JEFFERSONVILLE — Heads up Southern Indiana — Utica is transforming before your eyes from sleepy river town to opportunistic developer, and it took a giant leap forward Monday thanks to River Ridge.
The River Ridge Development Authority at its board meeting donated 100 acres to the town for the creation of a Public Safety Center and emergency shelter, with 75 percent of the acreage being earmarked for residential development.
Combine the plans announced Monday with commercial development eyed along Old Salem Road and suddenly Utica is elbowing its neighbors for economic development bragging rights.
“We’re enthused,” said Steve Long, a member of the Utica Town Council. “I almost got tears in my eyes because it took so long to get there. This is long-time planning for anybody. But it’s a major planner for a town like Utica.
“We got Christmas early today.”
Initial plans for the development off of Patrol Road — the entrance would be adjacent to Bluff Ridge Road — call for a 6,800-square-foot Public Safety Center that will will have room for a town marshal and the handful of the town’s reserve officers, as well as an emergency shelter for 240 people, with a rescue area and a heliport nearby.
The need for such a facility was amplified in February when flooding inundated the low-lying town.
“You’ve got to remember we’re a small board and we had a flood that set us back,” Long said, calling Monday’s announcement the topping on the cake. “We’ve had other difficulties, and we’re not talking about them today. We’re a positive sign only.”
The emergency facility will have room for ambulances and the heliport, which Long said is a first for the area. Not even River Ridge has one, according to Long.
“We have to have it, because it saves lives,” he said. “There’s no place to land a helicopter in Utica unless it’s in a farm field.”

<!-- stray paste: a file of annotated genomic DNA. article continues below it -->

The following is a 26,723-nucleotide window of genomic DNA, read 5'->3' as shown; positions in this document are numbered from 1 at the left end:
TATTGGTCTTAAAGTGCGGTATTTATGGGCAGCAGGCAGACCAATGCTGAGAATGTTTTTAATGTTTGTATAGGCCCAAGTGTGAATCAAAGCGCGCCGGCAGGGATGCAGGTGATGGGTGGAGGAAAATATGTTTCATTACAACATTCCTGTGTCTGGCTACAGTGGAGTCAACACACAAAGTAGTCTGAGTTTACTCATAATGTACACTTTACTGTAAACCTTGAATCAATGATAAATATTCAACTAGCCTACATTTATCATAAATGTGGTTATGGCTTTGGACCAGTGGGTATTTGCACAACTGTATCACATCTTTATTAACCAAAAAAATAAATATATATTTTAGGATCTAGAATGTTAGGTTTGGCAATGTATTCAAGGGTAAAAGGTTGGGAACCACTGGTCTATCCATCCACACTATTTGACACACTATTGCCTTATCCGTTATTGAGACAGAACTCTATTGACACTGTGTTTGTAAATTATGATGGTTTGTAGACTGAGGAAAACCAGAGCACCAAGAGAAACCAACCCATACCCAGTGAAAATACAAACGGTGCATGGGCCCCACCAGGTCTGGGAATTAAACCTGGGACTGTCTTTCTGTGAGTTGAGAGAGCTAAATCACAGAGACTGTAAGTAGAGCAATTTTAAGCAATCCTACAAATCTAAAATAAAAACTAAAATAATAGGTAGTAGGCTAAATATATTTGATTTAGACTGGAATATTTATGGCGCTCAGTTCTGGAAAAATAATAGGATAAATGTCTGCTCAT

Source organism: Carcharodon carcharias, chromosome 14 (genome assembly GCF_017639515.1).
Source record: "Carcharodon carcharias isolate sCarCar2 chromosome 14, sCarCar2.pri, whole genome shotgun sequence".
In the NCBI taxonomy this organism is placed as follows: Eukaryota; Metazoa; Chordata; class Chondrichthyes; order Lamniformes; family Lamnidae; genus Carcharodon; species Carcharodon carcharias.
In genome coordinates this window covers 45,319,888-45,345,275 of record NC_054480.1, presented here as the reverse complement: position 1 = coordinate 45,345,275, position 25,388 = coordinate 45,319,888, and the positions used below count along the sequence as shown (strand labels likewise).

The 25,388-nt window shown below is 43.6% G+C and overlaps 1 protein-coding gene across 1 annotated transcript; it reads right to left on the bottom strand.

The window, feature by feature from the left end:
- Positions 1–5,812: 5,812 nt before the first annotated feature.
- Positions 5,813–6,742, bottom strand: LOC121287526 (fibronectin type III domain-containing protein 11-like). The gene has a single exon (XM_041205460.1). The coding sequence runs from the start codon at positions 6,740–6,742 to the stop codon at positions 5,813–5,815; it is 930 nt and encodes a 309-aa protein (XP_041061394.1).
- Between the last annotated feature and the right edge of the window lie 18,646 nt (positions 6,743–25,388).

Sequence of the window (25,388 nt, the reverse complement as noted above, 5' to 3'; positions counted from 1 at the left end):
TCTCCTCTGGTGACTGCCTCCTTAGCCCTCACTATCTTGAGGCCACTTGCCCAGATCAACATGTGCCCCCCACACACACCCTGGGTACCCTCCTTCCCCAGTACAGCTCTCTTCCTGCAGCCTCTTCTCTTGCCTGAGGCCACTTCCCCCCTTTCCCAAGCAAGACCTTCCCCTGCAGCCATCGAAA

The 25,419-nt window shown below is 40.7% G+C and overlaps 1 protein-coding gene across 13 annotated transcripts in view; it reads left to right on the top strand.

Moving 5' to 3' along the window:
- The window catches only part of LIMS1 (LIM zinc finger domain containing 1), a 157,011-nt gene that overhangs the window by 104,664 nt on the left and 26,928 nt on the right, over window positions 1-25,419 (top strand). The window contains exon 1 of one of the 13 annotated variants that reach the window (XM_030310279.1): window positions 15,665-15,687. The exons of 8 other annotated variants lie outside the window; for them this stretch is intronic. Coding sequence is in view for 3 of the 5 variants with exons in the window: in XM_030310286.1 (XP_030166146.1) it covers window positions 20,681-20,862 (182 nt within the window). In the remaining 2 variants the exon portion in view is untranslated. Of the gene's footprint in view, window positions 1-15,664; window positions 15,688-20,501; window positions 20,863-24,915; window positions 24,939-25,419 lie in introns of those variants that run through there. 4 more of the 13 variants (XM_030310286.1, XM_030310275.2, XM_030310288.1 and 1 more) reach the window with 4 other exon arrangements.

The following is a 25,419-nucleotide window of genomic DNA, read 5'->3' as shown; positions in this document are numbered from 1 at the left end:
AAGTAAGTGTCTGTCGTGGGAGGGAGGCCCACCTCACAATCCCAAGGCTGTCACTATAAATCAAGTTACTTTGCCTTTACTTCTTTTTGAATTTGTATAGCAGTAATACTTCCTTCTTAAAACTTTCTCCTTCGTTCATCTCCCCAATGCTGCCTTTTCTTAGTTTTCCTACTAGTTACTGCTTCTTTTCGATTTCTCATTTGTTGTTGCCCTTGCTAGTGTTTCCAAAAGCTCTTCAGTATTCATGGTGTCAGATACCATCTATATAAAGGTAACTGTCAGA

Another game-changing piece to the project would be the development of 65 lots on 75 acres for homes and a nature preserve that would surround the Public Safety Center. It’s significant because the development would be adjacent to River Ridge’s Gateway Office Park project, which is planned as a regional showpiece at the first exit off of the Lewis and Clark Bridge.
“We’re excited about it, and we’re looking forward to working with River Ridge and being compatible with what they’ve got going on with their office complex and the development there,” said Utica Town Councilman Hank Dorman. “We’re just tickled to death. We’re looking forward to getting this on the road.”
Town planner Sharon Wilson said she expects to have design guidelines ready within the next six months, and then requests for proposals will be issued to developers interested in the project. Initial cost estimates for the Public Safety Center have hovered around $1 million, and the town will look to tax increment financing district dollars and possible grant money for funding.
The development authority unanimously adopted the resolution for the land transfer, and a quitclaim deed will be executed to quickly convey the parcel. Utica is required to submit its final plan to the development authority for approval, as well as the OK from the master developer of the Gateway Office Park.
“The town of Utica did deliver a letter wanting to work together and for cooperation on each side, and wants what’s best for both of us,” Edward Meyer, a member of the development authority, said during Monday’s meeting. “I think that’s nice, too.”
Long said Utica officials will be working at “300 mph” to make the project a reality. The town is moving quickly with other developments, too, eyeing big-time names like Marriott hotels and Cracker Barrel for the Old Salem Road project.
Utica, it seems, has arrived.
“We’ve got a lot going on,” Dorman said. “The future looks real bright for Utica. And we’re real excited.”